In our first week in teams, our TI:GER focus turned to soft skills. There are numerous difficulties that arise when forming teams and these problems are often compounded with multi-disciplinary teams. In our class period, we discussed the focus and objective of the three different degree tracks (MBA, JD, PhD) and looked for areas where common ground (or conflict) could be found. Not surprisingly, the MBA group was more results driven as opposed to process driven. The PhD’s have unique challenges of publishing that aren’t present for the other groups and the law students have their ever important class rank to worry about. Understanding the different approaches we are taking towards our grad school experiences, and narrowing these approaches down to the TI:GER program in particular, will hopefully help us avoid many of the unproductive types of conflict that may arise throughout the semester.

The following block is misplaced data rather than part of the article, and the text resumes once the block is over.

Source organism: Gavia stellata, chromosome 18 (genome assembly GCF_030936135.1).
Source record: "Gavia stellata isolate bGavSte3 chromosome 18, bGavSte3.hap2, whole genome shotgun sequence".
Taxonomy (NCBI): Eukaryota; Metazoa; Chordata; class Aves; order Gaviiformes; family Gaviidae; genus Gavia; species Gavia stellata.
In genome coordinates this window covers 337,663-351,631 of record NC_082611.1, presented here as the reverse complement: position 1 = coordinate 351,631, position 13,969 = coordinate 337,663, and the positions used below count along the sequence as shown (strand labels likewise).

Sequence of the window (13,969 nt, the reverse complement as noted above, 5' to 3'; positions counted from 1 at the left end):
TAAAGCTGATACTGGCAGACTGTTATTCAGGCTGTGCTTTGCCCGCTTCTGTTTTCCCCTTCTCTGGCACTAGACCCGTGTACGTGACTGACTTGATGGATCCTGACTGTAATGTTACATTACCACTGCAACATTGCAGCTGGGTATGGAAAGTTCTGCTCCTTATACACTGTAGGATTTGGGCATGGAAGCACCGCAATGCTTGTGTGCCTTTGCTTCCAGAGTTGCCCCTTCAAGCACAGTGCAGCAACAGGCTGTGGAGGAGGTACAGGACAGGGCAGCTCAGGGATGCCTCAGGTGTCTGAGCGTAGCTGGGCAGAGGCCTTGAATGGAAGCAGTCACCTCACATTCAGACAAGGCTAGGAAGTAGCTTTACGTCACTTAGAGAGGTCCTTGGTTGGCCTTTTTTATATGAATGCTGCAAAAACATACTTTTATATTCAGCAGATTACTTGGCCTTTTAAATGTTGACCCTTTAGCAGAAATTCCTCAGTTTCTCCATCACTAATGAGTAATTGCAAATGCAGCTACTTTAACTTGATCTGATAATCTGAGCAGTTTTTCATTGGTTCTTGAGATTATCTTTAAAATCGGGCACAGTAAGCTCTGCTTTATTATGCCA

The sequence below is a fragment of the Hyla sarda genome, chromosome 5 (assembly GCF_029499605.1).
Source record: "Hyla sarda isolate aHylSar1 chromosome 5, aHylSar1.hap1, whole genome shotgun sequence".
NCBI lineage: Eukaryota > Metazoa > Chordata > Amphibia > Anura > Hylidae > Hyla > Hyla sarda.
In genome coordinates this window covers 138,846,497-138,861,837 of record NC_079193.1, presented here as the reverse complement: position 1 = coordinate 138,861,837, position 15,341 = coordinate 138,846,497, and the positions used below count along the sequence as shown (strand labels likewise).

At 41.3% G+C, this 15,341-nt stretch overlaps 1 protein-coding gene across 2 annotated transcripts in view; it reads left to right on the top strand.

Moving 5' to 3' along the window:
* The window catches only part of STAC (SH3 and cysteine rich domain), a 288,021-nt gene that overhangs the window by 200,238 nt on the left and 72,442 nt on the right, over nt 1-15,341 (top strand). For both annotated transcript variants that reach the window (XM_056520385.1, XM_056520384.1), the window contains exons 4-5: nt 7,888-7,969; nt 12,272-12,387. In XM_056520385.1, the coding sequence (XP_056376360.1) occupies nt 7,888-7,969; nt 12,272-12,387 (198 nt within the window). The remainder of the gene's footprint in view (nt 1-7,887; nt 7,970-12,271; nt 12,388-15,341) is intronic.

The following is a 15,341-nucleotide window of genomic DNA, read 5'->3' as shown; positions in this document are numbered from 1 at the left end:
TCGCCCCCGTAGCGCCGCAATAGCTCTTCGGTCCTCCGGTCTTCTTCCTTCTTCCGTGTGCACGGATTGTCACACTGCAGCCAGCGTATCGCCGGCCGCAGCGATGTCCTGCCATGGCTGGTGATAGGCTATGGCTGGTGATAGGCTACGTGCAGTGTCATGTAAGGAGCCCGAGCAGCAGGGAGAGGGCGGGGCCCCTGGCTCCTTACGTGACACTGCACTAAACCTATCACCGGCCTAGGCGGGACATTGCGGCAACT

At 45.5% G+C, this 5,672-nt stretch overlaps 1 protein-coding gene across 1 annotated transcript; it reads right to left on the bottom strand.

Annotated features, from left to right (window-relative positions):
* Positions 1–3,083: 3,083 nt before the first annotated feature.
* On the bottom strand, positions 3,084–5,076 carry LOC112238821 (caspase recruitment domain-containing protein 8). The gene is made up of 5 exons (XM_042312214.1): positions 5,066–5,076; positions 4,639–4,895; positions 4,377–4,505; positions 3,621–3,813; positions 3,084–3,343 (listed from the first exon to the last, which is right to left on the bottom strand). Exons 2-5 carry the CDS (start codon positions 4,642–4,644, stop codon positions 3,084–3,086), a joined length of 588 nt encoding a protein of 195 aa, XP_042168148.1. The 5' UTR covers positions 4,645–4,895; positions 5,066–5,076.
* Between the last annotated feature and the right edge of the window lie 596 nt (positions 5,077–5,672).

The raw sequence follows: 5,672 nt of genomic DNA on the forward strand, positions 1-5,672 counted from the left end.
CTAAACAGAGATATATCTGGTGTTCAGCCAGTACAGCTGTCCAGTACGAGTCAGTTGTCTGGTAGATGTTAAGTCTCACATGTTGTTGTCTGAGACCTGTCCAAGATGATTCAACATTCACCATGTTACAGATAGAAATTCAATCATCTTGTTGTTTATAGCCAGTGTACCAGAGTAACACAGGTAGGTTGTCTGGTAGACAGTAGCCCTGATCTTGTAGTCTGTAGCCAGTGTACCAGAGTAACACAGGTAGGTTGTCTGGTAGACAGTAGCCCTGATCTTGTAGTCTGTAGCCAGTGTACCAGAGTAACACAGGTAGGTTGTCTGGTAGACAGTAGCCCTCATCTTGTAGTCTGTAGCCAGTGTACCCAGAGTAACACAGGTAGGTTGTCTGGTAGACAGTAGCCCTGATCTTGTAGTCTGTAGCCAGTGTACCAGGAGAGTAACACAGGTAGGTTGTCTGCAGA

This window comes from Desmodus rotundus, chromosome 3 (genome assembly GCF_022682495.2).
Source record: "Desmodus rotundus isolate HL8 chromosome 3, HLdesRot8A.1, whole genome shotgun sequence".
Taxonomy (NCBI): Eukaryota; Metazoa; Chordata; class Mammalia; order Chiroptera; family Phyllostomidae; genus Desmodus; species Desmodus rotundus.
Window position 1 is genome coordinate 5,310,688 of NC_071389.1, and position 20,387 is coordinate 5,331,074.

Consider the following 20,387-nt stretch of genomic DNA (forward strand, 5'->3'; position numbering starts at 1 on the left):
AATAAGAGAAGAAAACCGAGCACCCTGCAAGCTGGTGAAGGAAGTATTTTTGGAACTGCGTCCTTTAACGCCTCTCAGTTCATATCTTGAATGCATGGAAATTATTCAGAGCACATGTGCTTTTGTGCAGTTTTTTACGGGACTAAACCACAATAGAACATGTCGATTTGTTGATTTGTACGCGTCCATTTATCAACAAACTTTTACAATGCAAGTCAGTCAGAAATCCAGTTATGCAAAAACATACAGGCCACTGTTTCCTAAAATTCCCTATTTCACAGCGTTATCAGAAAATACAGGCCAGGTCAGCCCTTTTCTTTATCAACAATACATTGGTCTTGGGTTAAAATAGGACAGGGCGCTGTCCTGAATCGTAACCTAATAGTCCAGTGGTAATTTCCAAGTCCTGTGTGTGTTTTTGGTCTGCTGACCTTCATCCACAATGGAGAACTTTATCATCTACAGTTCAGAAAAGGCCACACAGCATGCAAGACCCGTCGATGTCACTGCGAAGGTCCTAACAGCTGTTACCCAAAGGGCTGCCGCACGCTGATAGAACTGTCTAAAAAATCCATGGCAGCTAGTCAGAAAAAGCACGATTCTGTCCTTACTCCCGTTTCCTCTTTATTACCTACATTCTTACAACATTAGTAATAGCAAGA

In the second half of class, we had a guest speaker come in to discuss Myers-Briggs types. If you’re unfamiliar with these personality tests, here’s the Wikipedia link: http://en.wikipedia.org/wiki/Myers-Briggs_Type_Indicator. After taking the assessment as a class, we reviewed the various personality types and discussed how each type can contribute to a project. After weeks of very hard skills classes, it was nice to have a break and discuss a field without a right or wrong answer. By becoming more aware of your own personality type, you can target where you fit best within an organization and identify weaknesses. I think by understanding more about ourselves, we can have frank team discussions about how we work best, what we’re good at, and what we need help in. This week was the first part of a crucial “team forming period” that I’ll be writing about for the next few weeks.